New Brunswick workers could have a 4-day workweek by 2028 


Josh K

Josh is the main author of Northern Currents. Josh is an electrician of 10 years and has been interested in radical politics for even longer. Follow me on Twitter at @josh_nc.

Photo: Jason Richard

The NDP – both federal and provincial – has been under fire from many grassroots members throughout November. Some longstanding members on Twitter have gone as far as publicly leaving the party. 

Lack of preparedness for the BC floods has been a significant source of criticism. The pro-pipeline, military-style raids and arrests of Wet’sewet’en protesters have caught international attention and condemnation. Journalists were also arrested during the raids, which federal and provincial NDP leaders have mostly ignored

In contrast, in eastern Canada the New Brunswick NDP seem to be bucking the party’s 20-year long drift toward the center.


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Mackenzie Thomason, leader of the NBNDP, recently announced new policy goals of the NBNDP to improve the lives of working-class people. This is a dual-pronged approach consists of:

  1. An annual increase of the minimum wage of $2.05 per hour, resulting in a minimum wage of $26.10/h in 2028, and
  2. A gradual reduction in hours needed to qualify for overtime, with 32.5 being considered full time, in 2028

This is essentially a 4-day work week with little or no loss in pay. This wage plan would be a huge win for New Brunswick workers, no doubt. If a party considers itself left-wing, progressive, or social-democratic, policies such as these are great examples of what should be in their arsenal. We need viable alternatives to the status quo in Canadian politics.

Many Canadians seem to agree, according to an Angus Reid poll. 53% to 64% support among those in the lowest levels of household income support the idea. Reasons for this are obvious, as a 4 day, 8 hours per day work week with no loss of pay would provide a much-needed break for many workers.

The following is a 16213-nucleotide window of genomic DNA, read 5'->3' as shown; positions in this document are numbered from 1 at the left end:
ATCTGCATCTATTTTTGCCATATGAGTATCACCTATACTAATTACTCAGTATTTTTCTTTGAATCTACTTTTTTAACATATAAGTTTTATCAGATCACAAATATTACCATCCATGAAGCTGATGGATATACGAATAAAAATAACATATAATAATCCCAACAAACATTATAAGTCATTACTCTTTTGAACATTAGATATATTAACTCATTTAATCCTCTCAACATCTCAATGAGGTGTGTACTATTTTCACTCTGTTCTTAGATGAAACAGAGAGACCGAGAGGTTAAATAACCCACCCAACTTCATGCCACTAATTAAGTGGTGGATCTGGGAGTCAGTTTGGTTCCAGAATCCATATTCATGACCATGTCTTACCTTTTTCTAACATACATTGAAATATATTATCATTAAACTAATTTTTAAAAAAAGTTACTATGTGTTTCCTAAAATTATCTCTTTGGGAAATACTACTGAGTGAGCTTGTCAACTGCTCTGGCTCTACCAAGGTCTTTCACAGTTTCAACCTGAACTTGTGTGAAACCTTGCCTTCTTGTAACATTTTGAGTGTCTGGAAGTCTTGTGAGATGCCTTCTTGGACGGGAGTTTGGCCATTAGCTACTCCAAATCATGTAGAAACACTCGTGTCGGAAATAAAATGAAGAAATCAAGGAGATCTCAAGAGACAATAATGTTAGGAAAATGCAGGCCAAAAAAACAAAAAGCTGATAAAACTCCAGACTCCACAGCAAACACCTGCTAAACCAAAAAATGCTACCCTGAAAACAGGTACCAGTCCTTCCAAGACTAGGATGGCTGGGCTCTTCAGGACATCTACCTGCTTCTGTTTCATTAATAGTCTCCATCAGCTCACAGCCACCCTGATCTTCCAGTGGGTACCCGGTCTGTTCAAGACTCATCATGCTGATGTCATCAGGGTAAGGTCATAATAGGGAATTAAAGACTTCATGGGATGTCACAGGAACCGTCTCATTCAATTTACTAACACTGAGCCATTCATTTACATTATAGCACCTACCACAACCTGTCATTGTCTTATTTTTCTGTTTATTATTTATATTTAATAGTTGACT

As Canada slowly recovers from the pandemic, we need a recovery focused on building workers power and countering austerity politics. Already conservative deficit hawks such as Pierre Poilievre have been screeching from the House of Commons of the need to claw back spending and social supports.

The benefits for working people are clear and simple: more free time and focus, with less work-related stress, injury and carbon footprint from commuting. The realization of this goal is not quite as simple; there will most definitely be pushback from the business community. This policy will cut into profit margins.

Not as radical as it sounds

A stable, gradual path to the 4-day work week is the most “business-friendly” approach. Remember this when the business community inevitably comes out against this pro-worker policy.

Consider how BC implemented a 15$ minimum wage. Between September 2017 and June 2021, the minimum wage was increased annually from $11.35 to $15.20 per hour. This gradual 34% increase in the minimum wage was a response to businesses’ insistence on stability. To mandate an almost $4 increase in the minimum wage directly could be too big of a hit for some businesses to handle, they claimed. By spreading out the increases in small, manageable chunks, a business has a sense of stable expectations for future costs.

For some industries, such as trades and construction experiencing worker shortages, this may be a bit more difficult. But a 4 day work week would provide a better incentive for workers to stay in those fields as less than half of trades workers make it through their training programs.

There are some smaller, secondary effects of the 32-hour workweek, that also help alleviate small business concerns. These include marginal decreases in benefits paid by employers, workers taking fewer sick/stress days, and decreased utility and operational costs.

It is also interesting to note that workers in Germany, Denmark, Norway and others already work significantly less than Canadians do. In fact, the average yearly hours worked is almost 20% less for those countries compared to Canada, while being on average more productive. Why not follow in their footsteps?

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